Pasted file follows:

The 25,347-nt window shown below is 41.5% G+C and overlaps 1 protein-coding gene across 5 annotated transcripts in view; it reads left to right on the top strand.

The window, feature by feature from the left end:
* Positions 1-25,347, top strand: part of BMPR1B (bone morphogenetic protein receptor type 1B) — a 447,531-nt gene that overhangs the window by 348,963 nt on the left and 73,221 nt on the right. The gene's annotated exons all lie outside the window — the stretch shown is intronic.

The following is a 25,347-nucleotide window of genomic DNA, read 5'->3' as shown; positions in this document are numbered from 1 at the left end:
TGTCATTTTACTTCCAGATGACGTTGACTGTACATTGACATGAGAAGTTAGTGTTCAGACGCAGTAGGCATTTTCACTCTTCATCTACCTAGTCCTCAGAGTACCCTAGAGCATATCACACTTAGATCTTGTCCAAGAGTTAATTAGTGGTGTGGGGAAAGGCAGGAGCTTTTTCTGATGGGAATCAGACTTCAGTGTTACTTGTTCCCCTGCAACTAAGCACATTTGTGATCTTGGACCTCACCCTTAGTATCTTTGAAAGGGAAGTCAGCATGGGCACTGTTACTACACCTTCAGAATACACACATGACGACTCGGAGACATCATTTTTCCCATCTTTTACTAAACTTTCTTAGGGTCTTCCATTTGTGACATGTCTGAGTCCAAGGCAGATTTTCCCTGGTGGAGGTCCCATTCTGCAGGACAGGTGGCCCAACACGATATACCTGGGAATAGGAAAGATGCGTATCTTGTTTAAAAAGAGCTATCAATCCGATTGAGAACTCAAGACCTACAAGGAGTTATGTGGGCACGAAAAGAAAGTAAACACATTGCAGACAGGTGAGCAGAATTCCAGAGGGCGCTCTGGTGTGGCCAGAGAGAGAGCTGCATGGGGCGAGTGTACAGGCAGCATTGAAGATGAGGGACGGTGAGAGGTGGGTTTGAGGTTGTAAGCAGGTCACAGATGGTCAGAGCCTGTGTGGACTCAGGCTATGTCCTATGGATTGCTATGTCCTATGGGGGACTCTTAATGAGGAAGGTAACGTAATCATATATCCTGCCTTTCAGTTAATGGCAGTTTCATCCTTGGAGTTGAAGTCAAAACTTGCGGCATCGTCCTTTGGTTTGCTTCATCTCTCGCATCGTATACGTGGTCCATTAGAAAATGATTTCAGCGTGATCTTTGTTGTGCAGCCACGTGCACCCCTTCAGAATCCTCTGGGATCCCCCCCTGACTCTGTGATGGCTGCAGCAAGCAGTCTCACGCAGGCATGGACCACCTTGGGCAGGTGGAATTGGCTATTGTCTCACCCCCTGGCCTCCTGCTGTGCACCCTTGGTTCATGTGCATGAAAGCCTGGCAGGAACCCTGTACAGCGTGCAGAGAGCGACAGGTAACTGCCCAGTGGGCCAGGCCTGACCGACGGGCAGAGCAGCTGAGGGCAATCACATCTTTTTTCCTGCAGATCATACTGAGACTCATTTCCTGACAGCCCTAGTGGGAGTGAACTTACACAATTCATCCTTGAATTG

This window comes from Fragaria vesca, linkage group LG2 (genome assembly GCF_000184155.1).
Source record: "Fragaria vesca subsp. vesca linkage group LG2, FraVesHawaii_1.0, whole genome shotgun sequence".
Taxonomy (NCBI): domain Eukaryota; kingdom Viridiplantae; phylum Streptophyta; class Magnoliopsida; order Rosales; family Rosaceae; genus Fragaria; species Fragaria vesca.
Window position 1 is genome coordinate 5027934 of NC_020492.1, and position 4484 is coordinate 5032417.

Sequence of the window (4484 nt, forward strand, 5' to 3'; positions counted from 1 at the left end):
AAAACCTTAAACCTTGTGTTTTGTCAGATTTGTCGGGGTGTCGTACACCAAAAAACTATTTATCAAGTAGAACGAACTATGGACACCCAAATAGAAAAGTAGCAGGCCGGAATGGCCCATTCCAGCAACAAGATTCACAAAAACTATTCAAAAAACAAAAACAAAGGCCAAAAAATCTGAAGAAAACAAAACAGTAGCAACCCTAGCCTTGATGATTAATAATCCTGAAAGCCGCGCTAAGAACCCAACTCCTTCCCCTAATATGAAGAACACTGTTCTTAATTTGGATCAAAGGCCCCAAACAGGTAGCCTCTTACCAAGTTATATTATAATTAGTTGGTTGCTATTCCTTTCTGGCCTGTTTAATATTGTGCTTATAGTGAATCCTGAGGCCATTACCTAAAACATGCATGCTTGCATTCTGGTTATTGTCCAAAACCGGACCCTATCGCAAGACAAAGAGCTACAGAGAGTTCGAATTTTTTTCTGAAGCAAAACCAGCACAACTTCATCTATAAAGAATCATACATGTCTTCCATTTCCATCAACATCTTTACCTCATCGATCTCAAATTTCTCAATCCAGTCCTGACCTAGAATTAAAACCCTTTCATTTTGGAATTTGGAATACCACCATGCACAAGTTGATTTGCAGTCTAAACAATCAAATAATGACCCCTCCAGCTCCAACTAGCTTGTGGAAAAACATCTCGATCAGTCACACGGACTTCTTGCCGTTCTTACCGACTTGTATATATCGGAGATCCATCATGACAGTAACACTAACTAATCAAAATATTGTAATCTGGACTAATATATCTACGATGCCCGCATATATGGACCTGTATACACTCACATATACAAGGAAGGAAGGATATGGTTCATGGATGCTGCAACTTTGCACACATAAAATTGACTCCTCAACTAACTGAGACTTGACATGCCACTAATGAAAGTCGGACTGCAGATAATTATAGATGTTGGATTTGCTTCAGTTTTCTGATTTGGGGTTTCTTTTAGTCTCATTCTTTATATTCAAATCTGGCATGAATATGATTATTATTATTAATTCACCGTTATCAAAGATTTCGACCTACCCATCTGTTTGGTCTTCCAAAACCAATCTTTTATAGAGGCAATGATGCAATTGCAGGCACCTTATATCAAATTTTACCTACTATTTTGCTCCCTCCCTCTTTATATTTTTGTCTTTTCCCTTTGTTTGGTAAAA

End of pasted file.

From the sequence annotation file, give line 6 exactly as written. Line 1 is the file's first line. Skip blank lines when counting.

This window comes from Fragaria vesca, linkage group LG2 (genome assembly GCF_000184155.1).